CHANGING STAGES BOOK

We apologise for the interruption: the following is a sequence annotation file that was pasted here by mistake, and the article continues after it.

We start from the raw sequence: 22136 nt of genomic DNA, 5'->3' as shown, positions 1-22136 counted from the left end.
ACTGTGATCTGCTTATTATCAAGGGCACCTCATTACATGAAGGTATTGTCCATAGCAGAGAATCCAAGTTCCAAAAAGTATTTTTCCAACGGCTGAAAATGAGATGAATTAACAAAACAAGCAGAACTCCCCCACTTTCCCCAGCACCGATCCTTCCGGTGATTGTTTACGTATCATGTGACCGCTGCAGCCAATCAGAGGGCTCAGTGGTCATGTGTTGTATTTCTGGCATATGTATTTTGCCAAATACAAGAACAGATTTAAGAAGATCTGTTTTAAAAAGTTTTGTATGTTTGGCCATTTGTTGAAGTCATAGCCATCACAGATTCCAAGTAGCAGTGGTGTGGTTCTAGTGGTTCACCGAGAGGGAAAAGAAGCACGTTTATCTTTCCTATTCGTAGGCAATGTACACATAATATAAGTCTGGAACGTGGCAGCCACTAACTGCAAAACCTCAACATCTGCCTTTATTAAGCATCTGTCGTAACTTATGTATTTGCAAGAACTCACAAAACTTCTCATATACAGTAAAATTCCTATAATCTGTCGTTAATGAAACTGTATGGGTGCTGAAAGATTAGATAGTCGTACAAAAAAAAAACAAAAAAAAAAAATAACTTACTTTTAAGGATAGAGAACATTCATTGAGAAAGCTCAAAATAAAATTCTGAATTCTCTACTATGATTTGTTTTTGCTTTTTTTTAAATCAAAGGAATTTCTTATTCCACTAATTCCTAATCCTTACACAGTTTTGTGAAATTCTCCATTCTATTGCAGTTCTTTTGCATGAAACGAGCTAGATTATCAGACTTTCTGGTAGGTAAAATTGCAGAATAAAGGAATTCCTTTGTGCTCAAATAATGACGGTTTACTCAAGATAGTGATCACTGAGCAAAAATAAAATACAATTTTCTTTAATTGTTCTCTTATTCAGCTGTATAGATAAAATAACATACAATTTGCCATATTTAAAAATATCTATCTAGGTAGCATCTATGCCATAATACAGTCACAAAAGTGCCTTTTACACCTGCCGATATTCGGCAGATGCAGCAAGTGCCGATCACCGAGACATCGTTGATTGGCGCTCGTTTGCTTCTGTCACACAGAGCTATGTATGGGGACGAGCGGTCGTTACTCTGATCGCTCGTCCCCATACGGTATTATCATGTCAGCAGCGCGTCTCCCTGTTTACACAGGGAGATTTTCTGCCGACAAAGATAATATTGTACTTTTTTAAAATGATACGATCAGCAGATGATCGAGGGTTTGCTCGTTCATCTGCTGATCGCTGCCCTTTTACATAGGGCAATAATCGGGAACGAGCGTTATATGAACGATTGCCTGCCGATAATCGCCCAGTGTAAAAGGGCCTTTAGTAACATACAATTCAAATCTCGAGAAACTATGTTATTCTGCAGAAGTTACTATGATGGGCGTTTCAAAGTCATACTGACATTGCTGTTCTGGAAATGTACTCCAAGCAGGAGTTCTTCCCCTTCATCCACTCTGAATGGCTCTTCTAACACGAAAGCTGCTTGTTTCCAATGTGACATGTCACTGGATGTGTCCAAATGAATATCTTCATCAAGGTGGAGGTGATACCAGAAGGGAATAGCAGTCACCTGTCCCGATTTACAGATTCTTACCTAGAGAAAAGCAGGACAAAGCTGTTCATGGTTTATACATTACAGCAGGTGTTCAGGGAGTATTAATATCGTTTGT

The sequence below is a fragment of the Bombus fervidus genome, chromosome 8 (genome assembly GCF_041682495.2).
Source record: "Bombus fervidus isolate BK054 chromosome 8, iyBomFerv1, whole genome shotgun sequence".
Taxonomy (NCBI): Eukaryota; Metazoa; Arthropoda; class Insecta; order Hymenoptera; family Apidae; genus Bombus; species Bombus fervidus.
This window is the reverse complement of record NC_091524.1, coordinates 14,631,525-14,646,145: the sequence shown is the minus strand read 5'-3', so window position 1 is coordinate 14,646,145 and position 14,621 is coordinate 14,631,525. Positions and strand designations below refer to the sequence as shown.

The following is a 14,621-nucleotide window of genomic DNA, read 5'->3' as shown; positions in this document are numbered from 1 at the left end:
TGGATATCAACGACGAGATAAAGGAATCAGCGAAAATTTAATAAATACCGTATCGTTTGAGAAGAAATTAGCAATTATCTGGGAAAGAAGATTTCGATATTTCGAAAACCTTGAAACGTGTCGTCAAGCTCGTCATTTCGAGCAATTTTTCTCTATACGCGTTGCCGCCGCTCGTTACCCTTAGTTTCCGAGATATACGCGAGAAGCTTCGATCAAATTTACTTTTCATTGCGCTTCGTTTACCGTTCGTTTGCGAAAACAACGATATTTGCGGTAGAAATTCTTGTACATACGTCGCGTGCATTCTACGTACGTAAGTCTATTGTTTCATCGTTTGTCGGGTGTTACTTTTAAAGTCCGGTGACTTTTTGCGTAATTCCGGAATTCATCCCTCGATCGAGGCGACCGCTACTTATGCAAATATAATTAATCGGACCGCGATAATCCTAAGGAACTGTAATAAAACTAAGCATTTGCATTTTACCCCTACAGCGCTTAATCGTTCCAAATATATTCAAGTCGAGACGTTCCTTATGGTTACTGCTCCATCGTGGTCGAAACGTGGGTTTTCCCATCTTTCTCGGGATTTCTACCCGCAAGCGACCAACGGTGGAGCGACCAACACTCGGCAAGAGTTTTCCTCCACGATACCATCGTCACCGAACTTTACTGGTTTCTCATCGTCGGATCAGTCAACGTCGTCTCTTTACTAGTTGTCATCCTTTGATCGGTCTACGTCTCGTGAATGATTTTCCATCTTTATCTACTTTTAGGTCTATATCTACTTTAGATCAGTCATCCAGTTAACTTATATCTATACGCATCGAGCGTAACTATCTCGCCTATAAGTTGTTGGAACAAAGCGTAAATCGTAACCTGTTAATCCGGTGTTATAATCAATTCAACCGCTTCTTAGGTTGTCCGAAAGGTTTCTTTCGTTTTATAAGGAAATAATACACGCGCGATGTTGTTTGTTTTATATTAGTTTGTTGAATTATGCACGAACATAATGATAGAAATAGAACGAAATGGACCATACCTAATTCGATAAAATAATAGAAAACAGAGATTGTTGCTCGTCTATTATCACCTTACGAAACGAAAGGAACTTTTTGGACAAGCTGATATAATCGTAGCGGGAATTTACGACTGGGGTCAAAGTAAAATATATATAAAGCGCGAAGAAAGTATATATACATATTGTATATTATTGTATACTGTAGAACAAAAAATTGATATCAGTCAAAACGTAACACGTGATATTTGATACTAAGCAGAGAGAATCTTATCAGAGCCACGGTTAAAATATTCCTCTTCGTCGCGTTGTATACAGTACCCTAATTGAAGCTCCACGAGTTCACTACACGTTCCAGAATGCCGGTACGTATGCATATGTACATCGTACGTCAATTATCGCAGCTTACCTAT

When asked to prepare a TV series on 20th-century theater, Royal National Theatre directors Eyre, an accomplished stage director, and Wright, an actor and playwright, began by writing this book. Selective in focus, this illustrated volume is nonacademic and personal (even moody), with a distinct ability to point out the ridiculous. The authors do not pretend to have the last word; instead, they look at British and American theater obsessively, through the lens of the National Theatre and British pride. The book often shifts into neutral by narrating plays' plots, but then it comes back into gear with a witty, clearheaded overview of a playwright or period. The Wilde legacy, for example, is treated as the history of censorship. There are minor playwrights who should not have been covered, some major playwrights who get short shrift, and some passages that are sharp and accurate (e.g., the discussions of Sam Shepard and Tom Stoppard). A useful introduction to 20th-century, English-speaking theater.